Tougher on Cuba: President Obama speaks up at the right time.

Friday, March 26, 2010

PRESIDENT OBAMA issued a statement Wednesday that forthrightly described what has become of his effort to reach out to the Castro regime in Cuba. "Instead of embracing an opportunity to enter a new era," he said, "Cuban authorities continue to respond to the aspirations of the Cuban people with a clenched fist."

It was a good moment for the president to speak out. Cubans have been stirred, and the regime has been rattled, by a new movement of hunger strikers. On Feb. 23, the imprisoned Afro-Cuban dissident Orlando Zapata Tamayo died after refusing food for 83 days. The next day, opposition activist Guillermo Fariñas began a strike, demanding relief for 26 political prisoners needing medical attention. He is now reportedly in a hospital near his home in the central Cuba town of Santa Clara and is being fed intravenously. If he dies, other dissidents are ready to replace him.

The response of Raúl and Fidel Castro to the strikers and the international protests they prompted has been uncompromising. They refused to prevent Mr. Zapata's death; last week, a protest in Havana by the Ladies in White, a group of relatives of political prisoners that includes Mr. Zapata's mother, was violently broken up by police and pro-regime thugs.

Mr. Obama noted that he had sought "a new era in relations between the governments of the United States and Cuba." Though he didn't renounce that goal, he said, "Today I join my voice with brave individuals across Cuba and a growing chorus around the world in calling for an end to the repression, for the immediate, unconditional release of all political prisoners in Cuba, and for respect for the basic rights of the Cuban people."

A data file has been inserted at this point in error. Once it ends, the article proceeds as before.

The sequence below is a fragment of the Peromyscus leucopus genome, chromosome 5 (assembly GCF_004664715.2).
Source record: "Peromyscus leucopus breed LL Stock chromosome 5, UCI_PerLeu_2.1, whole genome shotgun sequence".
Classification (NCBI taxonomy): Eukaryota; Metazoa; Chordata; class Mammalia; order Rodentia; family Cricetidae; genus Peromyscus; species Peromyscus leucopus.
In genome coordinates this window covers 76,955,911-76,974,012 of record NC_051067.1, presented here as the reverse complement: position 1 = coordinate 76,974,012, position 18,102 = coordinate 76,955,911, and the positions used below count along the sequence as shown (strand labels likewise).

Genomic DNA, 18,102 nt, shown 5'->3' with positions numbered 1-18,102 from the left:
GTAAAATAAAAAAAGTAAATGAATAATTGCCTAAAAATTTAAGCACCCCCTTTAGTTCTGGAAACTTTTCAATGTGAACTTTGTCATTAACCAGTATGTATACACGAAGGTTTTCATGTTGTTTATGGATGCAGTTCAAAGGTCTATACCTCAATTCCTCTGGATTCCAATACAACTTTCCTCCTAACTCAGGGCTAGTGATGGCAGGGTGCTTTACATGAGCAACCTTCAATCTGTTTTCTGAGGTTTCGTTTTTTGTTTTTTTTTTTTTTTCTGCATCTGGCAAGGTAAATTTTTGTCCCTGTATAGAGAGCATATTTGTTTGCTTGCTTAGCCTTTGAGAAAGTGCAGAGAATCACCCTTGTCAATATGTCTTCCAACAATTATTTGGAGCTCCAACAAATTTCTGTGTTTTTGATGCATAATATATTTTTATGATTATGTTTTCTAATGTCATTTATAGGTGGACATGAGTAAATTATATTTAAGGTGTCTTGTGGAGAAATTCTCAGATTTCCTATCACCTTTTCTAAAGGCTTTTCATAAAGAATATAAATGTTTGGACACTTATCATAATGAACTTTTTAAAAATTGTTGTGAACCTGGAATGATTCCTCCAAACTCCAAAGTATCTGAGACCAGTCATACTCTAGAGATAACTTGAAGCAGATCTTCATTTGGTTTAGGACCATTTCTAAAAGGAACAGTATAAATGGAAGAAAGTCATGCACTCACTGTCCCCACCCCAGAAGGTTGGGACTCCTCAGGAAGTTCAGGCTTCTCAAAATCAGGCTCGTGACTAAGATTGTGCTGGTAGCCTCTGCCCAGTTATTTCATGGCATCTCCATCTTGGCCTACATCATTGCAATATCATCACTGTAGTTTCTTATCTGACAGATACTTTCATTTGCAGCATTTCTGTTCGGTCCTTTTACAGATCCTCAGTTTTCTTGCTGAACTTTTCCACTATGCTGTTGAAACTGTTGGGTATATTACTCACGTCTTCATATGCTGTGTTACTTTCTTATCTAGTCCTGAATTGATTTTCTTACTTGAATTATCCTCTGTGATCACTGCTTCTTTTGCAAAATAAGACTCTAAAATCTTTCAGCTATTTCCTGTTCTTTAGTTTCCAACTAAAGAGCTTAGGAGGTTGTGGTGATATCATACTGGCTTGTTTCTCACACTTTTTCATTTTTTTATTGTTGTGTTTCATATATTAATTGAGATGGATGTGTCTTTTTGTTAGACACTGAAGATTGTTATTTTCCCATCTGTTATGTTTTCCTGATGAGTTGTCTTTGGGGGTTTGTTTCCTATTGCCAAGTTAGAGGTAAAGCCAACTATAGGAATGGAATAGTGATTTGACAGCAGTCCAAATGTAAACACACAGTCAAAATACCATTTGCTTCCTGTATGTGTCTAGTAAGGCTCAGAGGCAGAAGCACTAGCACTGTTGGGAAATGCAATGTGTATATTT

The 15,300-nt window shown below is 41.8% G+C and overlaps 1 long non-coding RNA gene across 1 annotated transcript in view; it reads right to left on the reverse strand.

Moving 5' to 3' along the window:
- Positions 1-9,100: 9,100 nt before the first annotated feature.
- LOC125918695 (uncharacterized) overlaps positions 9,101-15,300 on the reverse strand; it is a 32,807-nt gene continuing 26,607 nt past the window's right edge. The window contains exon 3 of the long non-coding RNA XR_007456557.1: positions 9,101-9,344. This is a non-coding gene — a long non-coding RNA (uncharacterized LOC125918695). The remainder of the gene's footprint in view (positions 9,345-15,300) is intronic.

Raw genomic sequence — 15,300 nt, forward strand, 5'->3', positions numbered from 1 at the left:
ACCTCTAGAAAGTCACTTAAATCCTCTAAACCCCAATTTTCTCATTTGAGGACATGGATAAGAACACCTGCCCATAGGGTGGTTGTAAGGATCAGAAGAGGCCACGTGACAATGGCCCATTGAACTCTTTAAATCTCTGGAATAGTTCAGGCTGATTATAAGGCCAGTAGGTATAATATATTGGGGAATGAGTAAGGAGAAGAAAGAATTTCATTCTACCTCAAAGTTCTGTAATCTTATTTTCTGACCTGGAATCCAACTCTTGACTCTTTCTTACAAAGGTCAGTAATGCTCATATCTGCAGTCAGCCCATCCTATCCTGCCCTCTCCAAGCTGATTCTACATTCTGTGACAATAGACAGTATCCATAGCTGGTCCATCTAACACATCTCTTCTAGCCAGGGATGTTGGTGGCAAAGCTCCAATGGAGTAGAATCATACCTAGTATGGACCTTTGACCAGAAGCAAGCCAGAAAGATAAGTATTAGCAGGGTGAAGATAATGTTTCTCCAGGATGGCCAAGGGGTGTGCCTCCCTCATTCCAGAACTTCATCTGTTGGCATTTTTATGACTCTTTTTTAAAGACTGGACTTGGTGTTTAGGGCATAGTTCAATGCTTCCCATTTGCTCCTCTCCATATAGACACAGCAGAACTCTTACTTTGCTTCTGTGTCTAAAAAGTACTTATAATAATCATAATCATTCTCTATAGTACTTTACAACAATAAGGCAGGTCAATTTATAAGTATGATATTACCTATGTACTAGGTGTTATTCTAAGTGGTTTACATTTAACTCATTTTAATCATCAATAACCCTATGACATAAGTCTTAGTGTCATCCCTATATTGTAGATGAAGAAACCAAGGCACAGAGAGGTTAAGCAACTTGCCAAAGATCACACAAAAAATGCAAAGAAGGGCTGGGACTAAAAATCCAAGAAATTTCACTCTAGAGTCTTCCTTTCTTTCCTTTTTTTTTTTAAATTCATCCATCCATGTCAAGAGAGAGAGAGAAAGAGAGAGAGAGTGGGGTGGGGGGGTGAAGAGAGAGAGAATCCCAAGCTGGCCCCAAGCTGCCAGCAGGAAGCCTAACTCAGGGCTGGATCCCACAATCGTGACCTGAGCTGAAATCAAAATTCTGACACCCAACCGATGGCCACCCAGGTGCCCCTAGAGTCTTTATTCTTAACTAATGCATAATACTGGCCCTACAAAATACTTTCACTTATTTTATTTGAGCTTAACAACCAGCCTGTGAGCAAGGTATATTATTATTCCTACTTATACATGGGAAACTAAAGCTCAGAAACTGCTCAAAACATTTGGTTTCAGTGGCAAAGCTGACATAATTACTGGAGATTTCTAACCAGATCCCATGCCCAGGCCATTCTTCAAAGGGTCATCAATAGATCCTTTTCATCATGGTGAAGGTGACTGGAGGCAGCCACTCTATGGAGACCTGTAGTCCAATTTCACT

Those were the right words; what remains to be seen is whether -- and when -- the administration will follow up on them. Last year the State Department effectively froze $40 million appropriated by Congress to support democracy in Cuba while conducting a review of programs launched by the Bush administration. In official and unofficial contacts, the Castros have been demanding the end of the programs, which have channeled aid to the families of dissidents and provided training and equipment -- including cellphones, laptops and Internet connections -- to civil society groups. An American contractor working in that effort, Alan P. Gross, was arrested by Cuba in December and has been imprisoned -- some would say held hostage -- ever since.

After some sharp questioning by congressional Republicans, the State Department notified Congress this month of its plans to spend $20 million of the money; officials say the programs have been revised so that more is spent on social and civil society groups inside Cuba, and less on political operations outside of the country. That sounds reasonable -- but now Senate Foreign Relations Committee Chairman John F. Kerry (D-Mass.) has placed his own hold on the funding. A spokesman says he has "a list of questions on the policies, purposes, costs, benefits and modalities of the programs" and that the "review will not be prolonged." We hope that's the case: This is the wrong time for the United States to be holding up support for Cuba's courageous dissidents.

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